What we're reading, April 19, 2016: blood-testing laboratory Theranos is now facing a criminal investigation; biosimilars may not be cheaper than brand name biologics for some seniors; and stigma and misconceptions remain regarding palliative care.
Blood-testing laboratory Theranos is now facing a criminal investigation. The company has come under scrutiny recently with questions about whether Theranos’ technology, which could perform blood tests from a single finger prick, actually worked. Now, reports The New York Times, both the Justice Department and the Securities and Exchange Commission are investigating the company and looking into claims about its technology.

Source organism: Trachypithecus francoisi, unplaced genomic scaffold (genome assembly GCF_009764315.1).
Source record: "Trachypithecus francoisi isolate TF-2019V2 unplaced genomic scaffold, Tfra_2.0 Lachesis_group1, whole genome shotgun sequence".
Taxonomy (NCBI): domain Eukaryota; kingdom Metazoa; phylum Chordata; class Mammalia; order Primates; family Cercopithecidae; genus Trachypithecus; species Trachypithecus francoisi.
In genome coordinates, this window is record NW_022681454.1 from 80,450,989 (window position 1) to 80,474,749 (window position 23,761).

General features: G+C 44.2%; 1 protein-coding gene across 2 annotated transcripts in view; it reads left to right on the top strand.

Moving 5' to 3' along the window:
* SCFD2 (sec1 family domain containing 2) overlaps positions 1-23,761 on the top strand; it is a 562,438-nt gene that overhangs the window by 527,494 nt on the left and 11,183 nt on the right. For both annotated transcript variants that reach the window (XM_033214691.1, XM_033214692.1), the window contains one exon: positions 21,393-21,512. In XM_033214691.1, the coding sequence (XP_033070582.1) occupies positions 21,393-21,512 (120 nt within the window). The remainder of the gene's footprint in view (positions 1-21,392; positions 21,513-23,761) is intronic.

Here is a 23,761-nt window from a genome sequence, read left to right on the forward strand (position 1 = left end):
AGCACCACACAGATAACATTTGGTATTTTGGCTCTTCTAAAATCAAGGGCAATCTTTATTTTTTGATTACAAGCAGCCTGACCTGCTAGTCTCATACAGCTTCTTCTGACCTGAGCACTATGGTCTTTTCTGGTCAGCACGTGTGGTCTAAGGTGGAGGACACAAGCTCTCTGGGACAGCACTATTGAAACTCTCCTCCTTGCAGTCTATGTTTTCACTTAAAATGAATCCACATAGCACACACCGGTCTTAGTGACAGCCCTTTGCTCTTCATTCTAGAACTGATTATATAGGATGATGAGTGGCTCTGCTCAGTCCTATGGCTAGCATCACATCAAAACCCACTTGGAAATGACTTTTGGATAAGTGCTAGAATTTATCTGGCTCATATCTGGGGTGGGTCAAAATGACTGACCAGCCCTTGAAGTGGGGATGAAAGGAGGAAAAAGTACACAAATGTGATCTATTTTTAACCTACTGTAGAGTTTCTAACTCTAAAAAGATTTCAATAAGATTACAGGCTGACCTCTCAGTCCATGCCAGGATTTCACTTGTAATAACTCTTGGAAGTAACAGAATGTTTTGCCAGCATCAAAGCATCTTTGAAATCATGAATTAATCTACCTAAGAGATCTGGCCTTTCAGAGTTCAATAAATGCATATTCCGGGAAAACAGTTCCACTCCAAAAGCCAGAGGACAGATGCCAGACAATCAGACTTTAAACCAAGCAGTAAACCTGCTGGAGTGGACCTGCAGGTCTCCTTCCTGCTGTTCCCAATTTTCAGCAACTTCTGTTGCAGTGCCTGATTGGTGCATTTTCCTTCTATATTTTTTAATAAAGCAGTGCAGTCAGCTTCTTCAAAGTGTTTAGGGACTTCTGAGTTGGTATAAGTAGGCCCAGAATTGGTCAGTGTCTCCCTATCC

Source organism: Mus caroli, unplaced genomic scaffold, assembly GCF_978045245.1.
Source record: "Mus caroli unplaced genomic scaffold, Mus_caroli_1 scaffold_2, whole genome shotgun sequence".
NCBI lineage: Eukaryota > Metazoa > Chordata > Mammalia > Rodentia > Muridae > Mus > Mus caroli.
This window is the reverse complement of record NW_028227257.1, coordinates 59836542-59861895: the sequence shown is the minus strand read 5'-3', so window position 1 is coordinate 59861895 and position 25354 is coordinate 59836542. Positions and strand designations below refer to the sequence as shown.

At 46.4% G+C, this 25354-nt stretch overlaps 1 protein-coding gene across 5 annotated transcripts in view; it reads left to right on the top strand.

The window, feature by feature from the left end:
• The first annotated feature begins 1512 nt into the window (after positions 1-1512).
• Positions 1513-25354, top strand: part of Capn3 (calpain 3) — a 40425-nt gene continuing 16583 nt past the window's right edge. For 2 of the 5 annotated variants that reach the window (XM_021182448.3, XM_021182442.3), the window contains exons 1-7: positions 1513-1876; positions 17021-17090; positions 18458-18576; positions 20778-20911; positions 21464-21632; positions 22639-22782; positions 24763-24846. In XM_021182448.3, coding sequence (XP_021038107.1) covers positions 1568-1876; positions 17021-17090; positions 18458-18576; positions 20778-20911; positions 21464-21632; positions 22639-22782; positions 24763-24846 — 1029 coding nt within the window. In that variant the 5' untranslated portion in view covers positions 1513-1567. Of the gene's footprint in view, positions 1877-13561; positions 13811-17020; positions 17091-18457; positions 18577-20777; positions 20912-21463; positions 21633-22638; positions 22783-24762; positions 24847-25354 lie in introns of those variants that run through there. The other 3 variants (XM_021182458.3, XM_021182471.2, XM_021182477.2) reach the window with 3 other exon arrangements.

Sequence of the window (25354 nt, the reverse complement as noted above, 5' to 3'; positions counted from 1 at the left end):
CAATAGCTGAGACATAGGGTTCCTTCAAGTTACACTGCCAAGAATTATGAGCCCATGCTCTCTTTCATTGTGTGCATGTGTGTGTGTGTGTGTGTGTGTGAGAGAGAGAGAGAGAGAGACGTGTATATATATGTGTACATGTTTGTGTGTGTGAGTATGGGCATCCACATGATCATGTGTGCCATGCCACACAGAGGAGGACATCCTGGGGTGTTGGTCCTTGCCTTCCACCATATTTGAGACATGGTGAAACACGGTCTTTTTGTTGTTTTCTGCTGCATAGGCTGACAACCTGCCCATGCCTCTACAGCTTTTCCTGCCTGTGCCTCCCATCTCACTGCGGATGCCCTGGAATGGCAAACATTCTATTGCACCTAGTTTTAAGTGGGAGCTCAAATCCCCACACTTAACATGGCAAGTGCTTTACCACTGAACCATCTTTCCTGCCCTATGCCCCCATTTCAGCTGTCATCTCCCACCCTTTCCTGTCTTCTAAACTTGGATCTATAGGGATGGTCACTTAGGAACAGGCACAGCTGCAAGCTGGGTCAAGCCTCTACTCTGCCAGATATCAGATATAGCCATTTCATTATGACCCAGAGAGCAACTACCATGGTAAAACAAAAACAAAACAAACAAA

Biosimilars are expected to lower the cost of medication, but not for some due to an “unintended consequence” of the Affordable Care Act (ACA). Instead, Medicare Part D beneficiaries will pay more for biosimilars than they would for more expensive brand name biologics, according to STAT. While the law requires drug makers provide a 50% discount for brand name drugs when beneficiaries reach the coverage gap, there is no requirement for a discount for biosimilars. At the time the ACA was being created, there were no biosimilars on the market in the US.
Stigma remains an issue for patients with cancer who could benefit from palliative care. A Canadian study found that patients turn down palliative care because they think it is akin to giving up and waiting to die, reported Reuters. However, patients did realize that palliative care is supposed to provide comfort. The researchers determined that using different language in discussions with patients could make a difference in how palliative care is viewed.